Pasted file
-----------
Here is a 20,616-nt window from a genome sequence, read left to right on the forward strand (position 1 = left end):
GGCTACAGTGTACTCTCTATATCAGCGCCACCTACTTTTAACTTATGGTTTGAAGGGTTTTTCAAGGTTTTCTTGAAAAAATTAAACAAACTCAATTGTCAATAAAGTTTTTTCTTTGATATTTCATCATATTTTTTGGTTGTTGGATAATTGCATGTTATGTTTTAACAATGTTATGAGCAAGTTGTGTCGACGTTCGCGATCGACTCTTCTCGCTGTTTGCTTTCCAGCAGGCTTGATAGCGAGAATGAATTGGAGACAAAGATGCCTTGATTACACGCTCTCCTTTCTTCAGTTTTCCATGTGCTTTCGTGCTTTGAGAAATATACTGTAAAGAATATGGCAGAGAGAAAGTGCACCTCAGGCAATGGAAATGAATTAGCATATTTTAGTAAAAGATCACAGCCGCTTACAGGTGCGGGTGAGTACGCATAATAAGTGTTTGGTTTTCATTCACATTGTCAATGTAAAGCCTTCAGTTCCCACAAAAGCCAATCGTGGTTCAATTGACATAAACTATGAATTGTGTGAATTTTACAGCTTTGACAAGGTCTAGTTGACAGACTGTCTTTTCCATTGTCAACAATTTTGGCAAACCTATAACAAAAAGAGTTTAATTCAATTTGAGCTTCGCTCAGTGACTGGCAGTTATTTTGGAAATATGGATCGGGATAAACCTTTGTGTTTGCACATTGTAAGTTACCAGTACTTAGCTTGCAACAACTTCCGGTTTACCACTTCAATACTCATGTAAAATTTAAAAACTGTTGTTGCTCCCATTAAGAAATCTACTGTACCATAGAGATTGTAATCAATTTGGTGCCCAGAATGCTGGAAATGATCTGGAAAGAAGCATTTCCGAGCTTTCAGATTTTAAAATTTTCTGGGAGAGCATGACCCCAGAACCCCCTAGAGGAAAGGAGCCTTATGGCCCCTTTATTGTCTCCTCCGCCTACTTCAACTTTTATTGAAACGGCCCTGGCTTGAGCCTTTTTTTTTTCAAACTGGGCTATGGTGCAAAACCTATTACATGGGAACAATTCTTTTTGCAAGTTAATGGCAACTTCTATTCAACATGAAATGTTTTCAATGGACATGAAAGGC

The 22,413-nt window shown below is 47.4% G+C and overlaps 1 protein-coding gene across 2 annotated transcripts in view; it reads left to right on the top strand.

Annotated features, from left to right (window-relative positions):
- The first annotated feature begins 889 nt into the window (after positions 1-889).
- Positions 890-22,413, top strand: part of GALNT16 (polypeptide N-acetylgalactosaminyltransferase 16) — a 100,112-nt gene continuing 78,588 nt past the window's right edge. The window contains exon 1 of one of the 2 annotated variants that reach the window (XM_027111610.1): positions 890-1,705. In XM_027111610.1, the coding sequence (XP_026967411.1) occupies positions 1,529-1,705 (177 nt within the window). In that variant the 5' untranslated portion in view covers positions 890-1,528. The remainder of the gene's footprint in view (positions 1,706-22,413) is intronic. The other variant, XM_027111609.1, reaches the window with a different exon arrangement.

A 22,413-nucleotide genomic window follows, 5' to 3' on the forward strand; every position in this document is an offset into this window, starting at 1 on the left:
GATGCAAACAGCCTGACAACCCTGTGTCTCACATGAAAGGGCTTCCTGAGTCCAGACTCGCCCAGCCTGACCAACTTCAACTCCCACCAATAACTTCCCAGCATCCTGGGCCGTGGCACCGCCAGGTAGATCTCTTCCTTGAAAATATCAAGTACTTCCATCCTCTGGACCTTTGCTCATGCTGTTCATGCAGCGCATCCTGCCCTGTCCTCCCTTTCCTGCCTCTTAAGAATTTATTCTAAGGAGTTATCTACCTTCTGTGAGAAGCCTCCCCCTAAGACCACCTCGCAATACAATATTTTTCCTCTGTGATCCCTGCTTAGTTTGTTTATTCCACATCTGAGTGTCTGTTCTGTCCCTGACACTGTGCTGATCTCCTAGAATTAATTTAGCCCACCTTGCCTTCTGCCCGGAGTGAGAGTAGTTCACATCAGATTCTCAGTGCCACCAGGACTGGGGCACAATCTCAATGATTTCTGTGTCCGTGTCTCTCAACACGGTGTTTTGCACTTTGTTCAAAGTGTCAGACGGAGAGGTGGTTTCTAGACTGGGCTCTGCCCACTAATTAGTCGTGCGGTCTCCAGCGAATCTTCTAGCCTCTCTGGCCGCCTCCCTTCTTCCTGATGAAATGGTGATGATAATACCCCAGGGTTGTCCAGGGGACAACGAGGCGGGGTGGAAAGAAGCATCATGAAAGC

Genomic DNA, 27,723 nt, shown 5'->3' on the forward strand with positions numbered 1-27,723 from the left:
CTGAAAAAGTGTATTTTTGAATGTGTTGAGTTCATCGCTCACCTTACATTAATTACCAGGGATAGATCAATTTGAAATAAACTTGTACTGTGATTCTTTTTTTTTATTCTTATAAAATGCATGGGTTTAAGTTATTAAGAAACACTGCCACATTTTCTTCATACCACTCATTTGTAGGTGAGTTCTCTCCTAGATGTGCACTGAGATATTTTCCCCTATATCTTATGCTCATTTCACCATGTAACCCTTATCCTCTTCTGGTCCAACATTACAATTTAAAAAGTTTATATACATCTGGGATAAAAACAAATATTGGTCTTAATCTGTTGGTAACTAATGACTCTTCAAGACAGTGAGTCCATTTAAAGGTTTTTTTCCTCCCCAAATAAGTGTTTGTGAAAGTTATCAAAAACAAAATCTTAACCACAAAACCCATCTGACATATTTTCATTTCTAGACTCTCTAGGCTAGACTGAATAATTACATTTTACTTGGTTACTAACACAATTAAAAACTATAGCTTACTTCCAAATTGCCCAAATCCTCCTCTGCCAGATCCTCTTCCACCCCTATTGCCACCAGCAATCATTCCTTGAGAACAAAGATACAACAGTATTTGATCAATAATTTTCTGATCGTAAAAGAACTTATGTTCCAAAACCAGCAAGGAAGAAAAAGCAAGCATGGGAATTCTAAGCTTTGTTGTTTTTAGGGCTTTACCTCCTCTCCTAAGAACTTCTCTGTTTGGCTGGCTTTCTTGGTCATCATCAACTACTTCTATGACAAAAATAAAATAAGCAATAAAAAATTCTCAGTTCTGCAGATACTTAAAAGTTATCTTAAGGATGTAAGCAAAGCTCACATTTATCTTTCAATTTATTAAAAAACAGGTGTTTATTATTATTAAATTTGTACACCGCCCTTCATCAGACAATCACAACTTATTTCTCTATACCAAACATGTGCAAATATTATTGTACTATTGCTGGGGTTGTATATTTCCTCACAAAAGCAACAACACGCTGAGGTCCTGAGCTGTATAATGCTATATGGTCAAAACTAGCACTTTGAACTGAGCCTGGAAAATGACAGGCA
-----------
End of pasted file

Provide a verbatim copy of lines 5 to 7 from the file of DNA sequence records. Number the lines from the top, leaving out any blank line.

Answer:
- The first annotated feature begins 889 nt into the window (after positions 1-889).
- Positions 890-22,413, top strand: part of GALNT16 (polypeptide N-acetylgalactosaminyltransferase 16) — a 100,112-nt gene continuing 78,588 nt past the window's right edge. The window contains exon 1 of one of the 2 annotated variants that reach the window (XM_027111610.1): positions 890-1,705. In XM_027111610.1, the coding sequence (XP_026967411.1) occupies positions 1,529-1,705 (177 nt within the window). In that variant the 5' untranslated portion in view covers positions 890-1,528. The remainder of the gene's footprint in view (positions 1,706-22,413) is intronic. The other variant, XM_027111609.1, reaches the window with a different exon arrangement.

A 22,413-nucleotide genomic window follows, 5' to 3' on the forward strand; every position in this document is an offset into this window, starting at 1 on the left: